HomeEntertainmentThe Coldest Murder Case: "The Unsolved Murder of Beverly Lynn Smith"

The Coldest Murder Case: “The Unsolved Murder of Beverly Lynn Smith”

This story had more twists and turns than fiction! Nathalie Bibeau, the director of The Walrus and the Whistleblower, is back with her new documentary “The Unsolved Murder of Beverly Lynn Smith” which premiers on Amazon Prime on Friday, May 6, 2022.

The documentary delves into the unsolved murder of Beverly Lynn Smith, who lived in a rustic farmhouse in the industrial community of Oshawa, Ontario with her husband and 10-month-old baby. It’s been 50 years but her murder mystery remains unsolved. Read on to know more.

Who was Beverly Lynn Smith?

Beverly Lynn Smith lived in a rustic farmhouse in the industrial community of Oshawa, Ontario. The 22-year old Canadian lived with her 10-moth-old baby, Rebecca and her husband, Dough Smith. She was a lively, loving and caring person who was loved by her neighbours and family.

Beverly, an old soul, loved to make jokes with her twin sister Barbra and was fond of antiques and sewing. She even made her own wedding gown. The girl-next-door soon became the central character of Canada’s coldest case in the history of crime.

How did Beverly Lynn die?

Beverly Lynn Smith, 22 was shot in the back of the head in the kitchen of her home on December 9, 1974. It has been 50 years since her cold-blooded murder but there has been no hope with the investigation that too went cold by 2007. Her murder was like a proper “execution” style.

However, a person named Alan Smith, who has no relation to Beverly became the central character in the investigation from the night of the murder almost 50 years ago. A result of a polygraph test raised suspicions and he became a key person of interest. However, he has denied all charges since then.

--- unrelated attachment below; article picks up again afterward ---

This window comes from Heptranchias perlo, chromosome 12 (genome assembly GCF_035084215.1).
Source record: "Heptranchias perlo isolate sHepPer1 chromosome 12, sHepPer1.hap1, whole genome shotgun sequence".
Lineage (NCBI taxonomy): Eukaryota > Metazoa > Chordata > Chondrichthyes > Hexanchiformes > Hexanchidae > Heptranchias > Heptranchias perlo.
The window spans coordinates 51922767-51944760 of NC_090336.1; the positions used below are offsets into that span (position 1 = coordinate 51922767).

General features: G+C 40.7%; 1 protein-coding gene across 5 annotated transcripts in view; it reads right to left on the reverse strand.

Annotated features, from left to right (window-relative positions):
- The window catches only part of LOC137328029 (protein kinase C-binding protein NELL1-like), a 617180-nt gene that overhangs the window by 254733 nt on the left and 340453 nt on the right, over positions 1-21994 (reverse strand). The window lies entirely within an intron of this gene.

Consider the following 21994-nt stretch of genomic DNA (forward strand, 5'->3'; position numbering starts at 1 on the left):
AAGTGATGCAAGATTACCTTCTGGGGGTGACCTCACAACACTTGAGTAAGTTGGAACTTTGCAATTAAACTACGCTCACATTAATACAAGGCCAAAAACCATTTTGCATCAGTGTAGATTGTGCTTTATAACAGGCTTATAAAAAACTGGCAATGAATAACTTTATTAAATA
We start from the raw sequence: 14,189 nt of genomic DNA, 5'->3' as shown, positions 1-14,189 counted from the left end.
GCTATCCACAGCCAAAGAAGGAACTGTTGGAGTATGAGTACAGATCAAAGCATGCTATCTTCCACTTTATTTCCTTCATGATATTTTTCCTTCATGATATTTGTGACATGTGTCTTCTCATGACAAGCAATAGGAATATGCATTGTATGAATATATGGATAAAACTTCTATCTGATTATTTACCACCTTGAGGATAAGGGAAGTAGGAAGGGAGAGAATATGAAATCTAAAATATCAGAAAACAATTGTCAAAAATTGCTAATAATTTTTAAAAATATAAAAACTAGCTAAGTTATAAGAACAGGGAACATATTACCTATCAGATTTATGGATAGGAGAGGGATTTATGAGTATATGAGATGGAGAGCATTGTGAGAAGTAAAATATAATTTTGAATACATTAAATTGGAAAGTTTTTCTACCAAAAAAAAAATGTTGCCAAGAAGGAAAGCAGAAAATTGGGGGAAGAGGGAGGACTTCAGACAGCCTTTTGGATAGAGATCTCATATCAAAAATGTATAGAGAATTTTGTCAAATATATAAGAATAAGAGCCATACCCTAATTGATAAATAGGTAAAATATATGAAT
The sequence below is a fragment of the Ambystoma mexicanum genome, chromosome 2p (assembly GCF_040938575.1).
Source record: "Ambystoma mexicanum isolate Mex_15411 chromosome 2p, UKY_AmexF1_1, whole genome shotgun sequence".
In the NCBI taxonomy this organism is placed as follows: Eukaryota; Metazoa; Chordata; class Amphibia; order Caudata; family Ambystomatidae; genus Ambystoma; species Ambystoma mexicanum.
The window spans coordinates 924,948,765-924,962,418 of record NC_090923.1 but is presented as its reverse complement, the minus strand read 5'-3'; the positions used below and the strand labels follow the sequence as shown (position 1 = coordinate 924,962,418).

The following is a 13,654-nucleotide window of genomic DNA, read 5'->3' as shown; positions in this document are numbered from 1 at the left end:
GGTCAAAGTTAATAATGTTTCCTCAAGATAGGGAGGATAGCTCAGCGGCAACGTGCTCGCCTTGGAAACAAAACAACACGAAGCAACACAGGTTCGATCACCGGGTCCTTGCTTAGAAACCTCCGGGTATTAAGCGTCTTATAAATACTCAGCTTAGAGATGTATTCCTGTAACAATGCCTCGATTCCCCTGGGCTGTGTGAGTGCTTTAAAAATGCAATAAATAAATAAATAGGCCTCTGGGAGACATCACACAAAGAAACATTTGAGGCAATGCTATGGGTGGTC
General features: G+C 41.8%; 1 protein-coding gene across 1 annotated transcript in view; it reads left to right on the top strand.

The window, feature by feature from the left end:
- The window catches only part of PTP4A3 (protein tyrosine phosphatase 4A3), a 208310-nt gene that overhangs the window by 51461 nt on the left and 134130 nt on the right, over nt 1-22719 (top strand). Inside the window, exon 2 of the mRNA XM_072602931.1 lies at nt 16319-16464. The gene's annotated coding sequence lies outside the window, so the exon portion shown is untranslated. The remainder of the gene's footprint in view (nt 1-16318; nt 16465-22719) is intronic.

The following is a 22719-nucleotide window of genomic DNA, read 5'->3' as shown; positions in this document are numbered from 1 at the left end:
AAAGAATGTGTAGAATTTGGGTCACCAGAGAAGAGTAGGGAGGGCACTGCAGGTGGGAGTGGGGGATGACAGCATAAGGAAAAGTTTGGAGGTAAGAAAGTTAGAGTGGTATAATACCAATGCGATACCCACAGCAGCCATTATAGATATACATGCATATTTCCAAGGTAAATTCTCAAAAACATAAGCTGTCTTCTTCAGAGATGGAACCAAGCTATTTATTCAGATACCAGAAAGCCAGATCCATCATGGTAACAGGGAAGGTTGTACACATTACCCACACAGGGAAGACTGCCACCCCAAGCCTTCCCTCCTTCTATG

Alan Dale Smith came into the picture in 2007 after a tip was offered to the investigation team. He was Beverly’s neighbour who lived across the street. After, this Canada witnessed the most unconventional policing operations in its history. The operation led to Smith being acquitted of the crime in 2014 (his second arrest for the same crime).

The Unsolved Murder of Beverly Lynn Smith

Nathalie Bibeau’s documentary “The Unsolved Murder of Beverly Lynn Smith made its world premiere at the “Hot Docs” festival on April 30 at 6 p.m. at the TIFF Bell Lightbox. Now, the documentary is set to stream on Prime Video tomorrow.

Nathalie has done some great research as she delves into Canada’s coldest case. The documentary goes deep into the search for a killer and a quest for truth in a mystery that spanned over four decades.

Nathalie Bibeau is the film’s co-executive producer and director. She states that she has a personal connection to Beverly’s story. She stated that “I have a relative who is in jail because of this kind of sting. It’s not related to this case but, when the story came to me, I was immediately hooked for that reason because I connected with the stakes and hyperbole and the theatrical nature of this kind of sting operation.”

Nathalie hasn’t revealed many details about the unconventional investigation that left this case unsolved even after 50 years. However, her diligent efforts in talking to everyone directly affected by the investigation are like the other side of the same coin.

The documentary provides interviews with Alan Dale Smith, Beverly’s twin sister Barbra and her other sisters, Wendy and Susan. Nathalie revealed in an interview that “Access to her (Barbra) was primordial to the life of the project. She is Bev’s twin and felt her pain the night she died. She is someone who has carried this with her for 50 years.”